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Logo of bmjcrInstructions for authorsCurrent ToCBMJ Case Reports
BMJ Case Rep. 2010; 2010: bcr08.2009.2151.
Published online Feb 8, 2010. doi:  10.1136/bcr.08.2009.2151
PMCID: PMC3029540
Rare disease
Abdominal wall abscess: more than meets the eye
Jamish Gandhi1 and Natasha Gandhi2
1Hutt Hospital, General Surgery and Gynaecology, 1027 High Street, Avalon, Lower Hutt, 5011, New Zealand
2Hutt Hospital, General Medicine, 1027 High Street, Avalon, Wellington, 5011, New Zealand
Correspondence to Jamish Gandhi, j.gandhi/at/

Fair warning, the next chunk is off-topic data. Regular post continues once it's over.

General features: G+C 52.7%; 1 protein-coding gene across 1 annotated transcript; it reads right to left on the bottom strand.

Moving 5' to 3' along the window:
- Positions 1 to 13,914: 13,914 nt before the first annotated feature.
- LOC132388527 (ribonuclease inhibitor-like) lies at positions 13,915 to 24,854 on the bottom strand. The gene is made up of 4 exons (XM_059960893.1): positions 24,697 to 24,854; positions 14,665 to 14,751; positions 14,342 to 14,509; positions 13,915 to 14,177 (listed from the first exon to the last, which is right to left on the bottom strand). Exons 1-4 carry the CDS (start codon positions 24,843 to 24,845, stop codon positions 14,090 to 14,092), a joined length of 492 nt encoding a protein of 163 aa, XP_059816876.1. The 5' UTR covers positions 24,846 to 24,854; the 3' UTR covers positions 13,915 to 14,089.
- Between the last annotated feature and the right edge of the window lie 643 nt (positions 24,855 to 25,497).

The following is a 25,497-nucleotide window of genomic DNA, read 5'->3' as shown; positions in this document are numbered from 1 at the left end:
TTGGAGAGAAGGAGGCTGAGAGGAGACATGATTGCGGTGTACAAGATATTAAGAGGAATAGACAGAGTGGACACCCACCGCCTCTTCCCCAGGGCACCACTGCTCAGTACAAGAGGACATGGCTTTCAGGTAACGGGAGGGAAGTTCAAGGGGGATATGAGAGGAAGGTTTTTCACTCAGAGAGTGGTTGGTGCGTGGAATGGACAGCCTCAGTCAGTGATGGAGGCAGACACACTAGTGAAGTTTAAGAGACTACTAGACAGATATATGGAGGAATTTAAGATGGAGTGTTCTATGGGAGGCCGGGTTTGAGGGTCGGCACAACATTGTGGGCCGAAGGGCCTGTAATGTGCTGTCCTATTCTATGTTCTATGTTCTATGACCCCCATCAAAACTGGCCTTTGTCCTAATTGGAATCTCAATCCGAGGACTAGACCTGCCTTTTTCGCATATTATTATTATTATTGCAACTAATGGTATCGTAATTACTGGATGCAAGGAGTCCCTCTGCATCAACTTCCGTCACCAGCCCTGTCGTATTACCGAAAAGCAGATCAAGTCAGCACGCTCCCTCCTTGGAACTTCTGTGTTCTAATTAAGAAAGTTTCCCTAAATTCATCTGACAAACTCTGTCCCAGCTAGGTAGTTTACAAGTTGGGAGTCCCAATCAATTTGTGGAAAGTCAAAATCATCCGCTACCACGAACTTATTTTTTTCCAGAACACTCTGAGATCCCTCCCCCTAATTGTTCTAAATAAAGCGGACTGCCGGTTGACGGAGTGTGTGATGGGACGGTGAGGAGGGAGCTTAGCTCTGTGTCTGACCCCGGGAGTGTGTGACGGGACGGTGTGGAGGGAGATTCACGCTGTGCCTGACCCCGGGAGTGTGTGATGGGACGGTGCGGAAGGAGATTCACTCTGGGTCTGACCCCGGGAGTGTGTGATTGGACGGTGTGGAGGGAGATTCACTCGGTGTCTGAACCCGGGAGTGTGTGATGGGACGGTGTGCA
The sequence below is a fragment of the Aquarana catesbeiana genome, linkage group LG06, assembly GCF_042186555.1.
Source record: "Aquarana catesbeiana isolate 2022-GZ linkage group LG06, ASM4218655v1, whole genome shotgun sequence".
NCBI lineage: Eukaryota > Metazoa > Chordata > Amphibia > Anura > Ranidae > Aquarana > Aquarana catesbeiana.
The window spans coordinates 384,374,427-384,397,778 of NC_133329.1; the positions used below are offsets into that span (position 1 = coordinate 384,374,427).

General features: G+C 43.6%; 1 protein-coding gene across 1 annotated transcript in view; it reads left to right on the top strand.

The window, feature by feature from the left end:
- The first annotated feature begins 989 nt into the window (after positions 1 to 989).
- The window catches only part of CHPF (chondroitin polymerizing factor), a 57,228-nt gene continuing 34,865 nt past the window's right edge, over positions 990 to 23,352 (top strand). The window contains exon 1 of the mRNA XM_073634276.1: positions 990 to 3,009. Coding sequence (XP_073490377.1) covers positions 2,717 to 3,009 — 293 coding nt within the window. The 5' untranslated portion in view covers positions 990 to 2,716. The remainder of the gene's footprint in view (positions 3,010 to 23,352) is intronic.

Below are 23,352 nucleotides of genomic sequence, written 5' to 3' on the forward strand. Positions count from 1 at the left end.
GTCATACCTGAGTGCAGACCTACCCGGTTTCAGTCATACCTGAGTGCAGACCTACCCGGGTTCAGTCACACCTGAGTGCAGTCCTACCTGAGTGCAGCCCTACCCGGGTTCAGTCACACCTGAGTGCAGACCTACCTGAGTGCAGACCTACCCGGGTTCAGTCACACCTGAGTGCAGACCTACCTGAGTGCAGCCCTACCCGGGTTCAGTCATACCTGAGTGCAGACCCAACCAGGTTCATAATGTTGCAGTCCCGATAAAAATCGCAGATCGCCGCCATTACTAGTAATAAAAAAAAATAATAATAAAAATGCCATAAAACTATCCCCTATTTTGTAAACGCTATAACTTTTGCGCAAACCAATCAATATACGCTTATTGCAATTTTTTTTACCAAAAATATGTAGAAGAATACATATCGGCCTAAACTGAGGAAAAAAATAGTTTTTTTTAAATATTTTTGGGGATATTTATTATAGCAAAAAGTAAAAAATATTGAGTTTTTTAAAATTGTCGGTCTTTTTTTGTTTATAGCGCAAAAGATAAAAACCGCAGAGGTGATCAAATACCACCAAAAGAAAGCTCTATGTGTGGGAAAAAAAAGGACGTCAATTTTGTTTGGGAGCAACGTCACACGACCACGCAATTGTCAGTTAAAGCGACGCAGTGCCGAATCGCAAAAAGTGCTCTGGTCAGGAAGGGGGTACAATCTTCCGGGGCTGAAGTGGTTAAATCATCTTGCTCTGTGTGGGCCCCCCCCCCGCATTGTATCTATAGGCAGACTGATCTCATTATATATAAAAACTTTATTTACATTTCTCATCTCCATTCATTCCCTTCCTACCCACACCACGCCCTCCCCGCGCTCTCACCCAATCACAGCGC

An 83-year-old, mildly demented rest home resident presented to the emergency department with a 2 day history of a right sided abdominal wall mass. He had a mechanical fall 2 days previously and landed on his right side and had attributed the mass to this. He had no symptoms apart from feeling bloated and not being able to pass wind for a day. He had passed a normal bowel motion the day before presentation. On abdominal examination there was an 11 × 4 cm mass in the right lower quadrant. It was firm in consistency, non-fluctuant and non-tender to touch. There was mild erythema over the area but no skin breaks. Chest radiograph was unremarkable. The abdominal film showed dilated small bowel and no large bowel could be seen. A computed tomography (CT) scan showed a thick walled gallbladder with multiple calculi and air present. There was also an extensive air and fluid collection in the layers of the abdominal wall and subcutaneous fat which arose from a perforation of the gallbladder. The patient was not a surgical candidate due to multiple comorbidities. The patient was treated with antibiotics and underwent a CT guided percutaneous cholecystostomy. Despite the radiological intervention and antibiotics the patient progressively deteriorated and died peacefully 5 days after admission.
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